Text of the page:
I moonlight as the singer in a cover band and the majority of the time we play in bars most people don’t even know exist. Cranking out Top 40 staples until 3am for a couple hundred bucks a night. But when I’m not slumming it at the bars, I play rock and roll worship at a local churches, again a couple hundred bucks a gig. Given the musical network available to me, I landed a wedding gig in the middle of the summer, which for most artistic entrepreneurs was a slam-dunk. Great pay, happy crowd, free drinks.
I was playing at the Mega Church headed by the father of the groom. Our usual Sunday worship set is a high energy smorgasbord of contemporary worship that is complimented by a lighting set up that rivals a Sigur Ros concert. I have played at this church for probably 8 years, and had met this Pastor a dozen times or so. I think we have actually delved into the world of local sports. This all goes to say that I am not a tom, dick, or harry off the street.
Before the first dance the Pastor appropriately greets the band with a handshake and a thank you. I wait eagerly as my employer walks over to me. I’m literally beaming with pride as my band mates congratulate him on the joyous day bestowed upon his family. I extend my hand. We lock eyes. My thoughts are racing through my mind regarding the significance it must mean to him that I, a member of his staff is playing at his son’s wedding. He speaks. “Thanks for playing today. It should be a good time.” I crumble. I sink. Righteous anger fills me. This is the a man who stands 10 feet from me Sunday after Sunday and he doesn’t even recognize the band!!
I gather myself before I open my mouth. “Sir, Congratulations on your fine day. I don’t know if you know, but I play at your church. I have for some time. Thank you for inviting me to play tonight.”
His vacant expression is quickly replaced by the politician within. “I thought you looked familiar,” he chants as if slapping a high five to a bar patron. He retreats. I sink again.
I drove home in a horrible mood. The wedding was a total bust. There were strict social norms that were saturated with a healthy dose of upper Midwestern evangelicalism that was guilt laden, self-deprecating, and downright lame. And if that wasn’t bad enough…NO FREE BOOZE.
I’d like to say that my experience is unique. But a loss of community seems to be one of the trade-offs inherent to worshiping at a church with thousands of people. Although I don’t want to completely discredit the what larger churches bring to the table. Mega churches have outreach mechanisms like world class preaching, ministries for every age and interest, and professional musicians – like me- that reach people who need to experience the love of Christ.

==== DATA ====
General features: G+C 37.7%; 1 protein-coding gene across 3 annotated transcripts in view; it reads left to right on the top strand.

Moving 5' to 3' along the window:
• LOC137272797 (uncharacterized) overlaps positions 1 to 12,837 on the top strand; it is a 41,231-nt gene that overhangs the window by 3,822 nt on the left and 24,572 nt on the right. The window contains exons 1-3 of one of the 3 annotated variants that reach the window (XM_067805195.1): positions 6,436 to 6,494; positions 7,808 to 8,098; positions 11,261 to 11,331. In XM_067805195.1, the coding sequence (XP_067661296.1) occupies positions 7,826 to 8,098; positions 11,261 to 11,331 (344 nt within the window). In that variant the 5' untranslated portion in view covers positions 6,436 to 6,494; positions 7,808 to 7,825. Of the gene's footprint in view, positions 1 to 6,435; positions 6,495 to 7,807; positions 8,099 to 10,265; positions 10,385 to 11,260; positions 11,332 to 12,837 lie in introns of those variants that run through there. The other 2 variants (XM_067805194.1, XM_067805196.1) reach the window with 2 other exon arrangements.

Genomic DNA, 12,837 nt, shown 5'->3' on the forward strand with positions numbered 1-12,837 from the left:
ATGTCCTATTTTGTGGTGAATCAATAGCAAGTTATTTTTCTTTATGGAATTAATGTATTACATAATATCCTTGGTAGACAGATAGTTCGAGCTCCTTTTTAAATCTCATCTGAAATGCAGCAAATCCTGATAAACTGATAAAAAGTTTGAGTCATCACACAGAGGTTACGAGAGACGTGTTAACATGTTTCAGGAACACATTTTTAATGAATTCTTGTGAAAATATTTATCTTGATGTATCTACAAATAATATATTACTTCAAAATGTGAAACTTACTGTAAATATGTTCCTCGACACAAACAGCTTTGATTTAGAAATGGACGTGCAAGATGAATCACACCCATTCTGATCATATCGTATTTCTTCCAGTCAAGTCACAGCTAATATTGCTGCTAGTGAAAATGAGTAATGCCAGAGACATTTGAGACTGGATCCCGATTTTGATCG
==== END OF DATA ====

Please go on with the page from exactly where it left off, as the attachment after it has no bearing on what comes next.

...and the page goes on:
But Mega churches can also contribute to a culture of isolation and anonymity. We currently live in a world where people are seeking more. More wealth, more friends, more “likes” on Facebook, more house, more cars etc. But I believe people are actually seeking 3 things.
Community, Genuineness, and Truth.
Community is built on many things, but first come genuineness and truth. It is the honest extension to a friend or neighbor to join you in a common bond. Our bond with one another as human beings is the most integral link in advancing our understanding of belief and faith. One of the main themes spoken about by Jesus and the Apostles in the New Testament was community. I think there is a much broader meaning and purpose for this explicit focus on community besides just Loving your Neighbor.
The words of Christ, as well as the Letters from Paul to the new church spoke deeply on the difficult path that Christians would walk in defending their faith. Persecution was ever present, thus the focus on community both within and outside of the church was a much-needed point of conversation.
The whole world has changed since the birth of the Church, but I believe we need to be talking about community now more than ever. The world has become so sophisticated that the average person doesn’t really need to rely on others to maintain his or her life.
I personally can do way more on my Iphone than I could by relying on other people to communicate my needs. At the end of the day, I think most people feel alone. The local anesthetics that we use on our soul for 18 hours a day wear off and leave us staring at the ceiling wondering why we feel so unfulfilled and so very Isolated. It is time, and frankly long overdue, for the church to have the hard conversations about community. Are we reaching out to others to build valuable and meaningful relationships? Is our culture within our community one that is truly welcoming in a Christ centered, Red-letter sort of way? Is our church perpetuating the attitudes that have created a culture of loneliness?
I encourage all of us, across all walks of Faith, to begin looking at our communities and asking the difficult questions. Are we creating a community that fights the current culture of Loneliness? Are we creating communities that are built on genuineness and truth?